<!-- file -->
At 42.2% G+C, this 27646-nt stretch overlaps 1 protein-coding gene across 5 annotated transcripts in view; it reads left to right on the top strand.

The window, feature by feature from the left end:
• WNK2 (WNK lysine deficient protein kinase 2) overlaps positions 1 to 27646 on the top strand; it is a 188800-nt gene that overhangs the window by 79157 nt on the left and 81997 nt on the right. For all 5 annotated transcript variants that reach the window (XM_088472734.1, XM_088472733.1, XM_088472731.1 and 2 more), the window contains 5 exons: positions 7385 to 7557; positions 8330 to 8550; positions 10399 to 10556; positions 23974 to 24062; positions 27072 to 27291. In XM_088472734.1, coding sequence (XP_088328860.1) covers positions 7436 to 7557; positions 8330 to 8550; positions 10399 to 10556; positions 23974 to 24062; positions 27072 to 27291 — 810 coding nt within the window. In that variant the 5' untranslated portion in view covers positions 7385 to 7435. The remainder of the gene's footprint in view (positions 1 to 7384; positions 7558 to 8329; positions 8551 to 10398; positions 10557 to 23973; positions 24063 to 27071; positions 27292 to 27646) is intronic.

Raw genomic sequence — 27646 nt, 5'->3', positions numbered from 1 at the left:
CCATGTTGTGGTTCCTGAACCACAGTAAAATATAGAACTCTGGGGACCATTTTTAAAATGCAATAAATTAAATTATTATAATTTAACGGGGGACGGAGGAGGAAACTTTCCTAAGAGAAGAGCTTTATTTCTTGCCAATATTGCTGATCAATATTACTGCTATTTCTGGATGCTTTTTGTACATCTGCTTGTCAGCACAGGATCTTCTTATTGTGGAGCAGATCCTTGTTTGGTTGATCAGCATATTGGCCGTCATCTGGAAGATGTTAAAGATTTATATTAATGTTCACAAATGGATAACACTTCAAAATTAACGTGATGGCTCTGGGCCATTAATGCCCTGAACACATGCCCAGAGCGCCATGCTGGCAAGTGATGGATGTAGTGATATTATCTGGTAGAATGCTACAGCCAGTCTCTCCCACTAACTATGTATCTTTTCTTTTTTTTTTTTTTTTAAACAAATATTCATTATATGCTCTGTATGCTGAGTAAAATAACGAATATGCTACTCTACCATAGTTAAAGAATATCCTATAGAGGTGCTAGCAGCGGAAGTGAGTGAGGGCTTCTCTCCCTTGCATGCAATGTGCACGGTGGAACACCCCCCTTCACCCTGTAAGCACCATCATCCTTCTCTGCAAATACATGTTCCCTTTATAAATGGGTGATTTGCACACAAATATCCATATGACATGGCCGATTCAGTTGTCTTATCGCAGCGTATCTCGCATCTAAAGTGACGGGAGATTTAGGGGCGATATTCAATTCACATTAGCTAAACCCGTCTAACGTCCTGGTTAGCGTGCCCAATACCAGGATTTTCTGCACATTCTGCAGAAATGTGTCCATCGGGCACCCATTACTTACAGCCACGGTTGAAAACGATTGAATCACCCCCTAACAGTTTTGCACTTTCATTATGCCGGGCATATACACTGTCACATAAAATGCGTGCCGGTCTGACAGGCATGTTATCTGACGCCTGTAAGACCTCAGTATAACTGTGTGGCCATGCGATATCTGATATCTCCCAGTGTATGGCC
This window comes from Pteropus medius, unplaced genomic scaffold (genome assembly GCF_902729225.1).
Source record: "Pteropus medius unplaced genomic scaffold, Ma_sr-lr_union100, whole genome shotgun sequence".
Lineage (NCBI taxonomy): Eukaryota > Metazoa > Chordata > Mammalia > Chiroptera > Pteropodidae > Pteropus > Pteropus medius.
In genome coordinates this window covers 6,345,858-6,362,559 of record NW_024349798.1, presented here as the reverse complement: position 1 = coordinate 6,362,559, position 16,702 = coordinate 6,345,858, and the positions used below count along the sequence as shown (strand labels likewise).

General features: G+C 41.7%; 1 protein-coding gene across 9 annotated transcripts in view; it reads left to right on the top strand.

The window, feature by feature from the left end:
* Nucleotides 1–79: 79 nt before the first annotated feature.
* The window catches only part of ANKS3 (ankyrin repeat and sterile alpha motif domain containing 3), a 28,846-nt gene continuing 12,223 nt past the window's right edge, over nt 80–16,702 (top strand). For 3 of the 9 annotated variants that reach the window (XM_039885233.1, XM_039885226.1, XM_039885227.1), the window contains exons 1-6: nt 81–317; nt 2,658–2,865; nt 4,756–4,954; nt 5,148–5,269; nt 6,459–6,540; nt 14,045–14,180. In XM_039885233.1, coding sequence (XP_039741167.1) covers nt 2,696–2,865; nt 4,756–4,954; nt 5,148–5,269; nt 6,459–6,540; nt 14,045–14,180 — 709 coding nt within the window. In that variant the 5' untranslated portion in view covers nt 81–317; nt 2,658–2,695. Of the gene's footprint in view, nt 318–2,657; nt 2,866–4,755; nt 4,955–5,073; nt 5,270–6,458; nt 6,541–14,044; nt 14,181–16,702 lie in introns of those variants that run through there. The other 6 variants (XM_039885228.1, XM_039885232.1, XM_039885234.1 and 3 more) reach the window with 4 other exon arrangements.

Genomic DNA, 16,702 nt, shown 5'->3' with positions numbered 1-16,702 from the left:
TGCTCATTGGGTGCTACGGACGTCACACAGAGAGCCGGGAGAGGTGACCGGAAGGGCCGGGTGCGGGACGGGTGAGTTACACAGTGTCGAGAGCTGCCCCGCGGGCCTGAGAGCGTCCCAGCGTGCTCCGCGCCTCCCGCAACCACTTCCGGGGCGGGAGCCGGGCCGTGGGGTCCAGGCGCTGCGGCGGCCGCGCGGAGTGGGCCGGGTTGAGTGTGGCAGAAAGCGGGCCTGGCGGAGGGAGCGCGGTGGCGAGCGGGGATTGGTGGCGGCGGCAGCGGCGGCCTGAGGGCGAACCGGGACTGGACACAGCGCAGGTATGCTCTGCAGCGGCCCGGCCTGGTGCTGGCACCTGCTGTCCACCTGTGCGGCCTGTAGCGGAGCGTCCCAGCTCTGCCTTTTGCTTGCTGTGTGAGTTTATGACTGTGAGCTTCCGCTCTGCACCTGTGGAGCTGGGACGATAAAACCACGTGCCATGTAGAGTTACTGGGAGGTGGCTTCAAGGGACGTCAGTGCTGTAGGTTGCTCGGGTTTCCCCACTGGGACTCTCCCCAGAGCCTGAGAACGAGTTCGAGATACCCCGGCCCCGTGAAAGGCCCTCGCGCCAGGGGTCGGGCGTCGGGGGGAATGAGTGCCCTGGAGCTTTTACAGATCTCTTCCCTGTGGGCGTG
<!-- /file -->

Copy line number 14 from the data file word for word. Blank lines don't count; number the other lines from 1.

Genomic DNA, 16,702 nt, shown 5'->3' with positions numbered 1-16,702 from the left: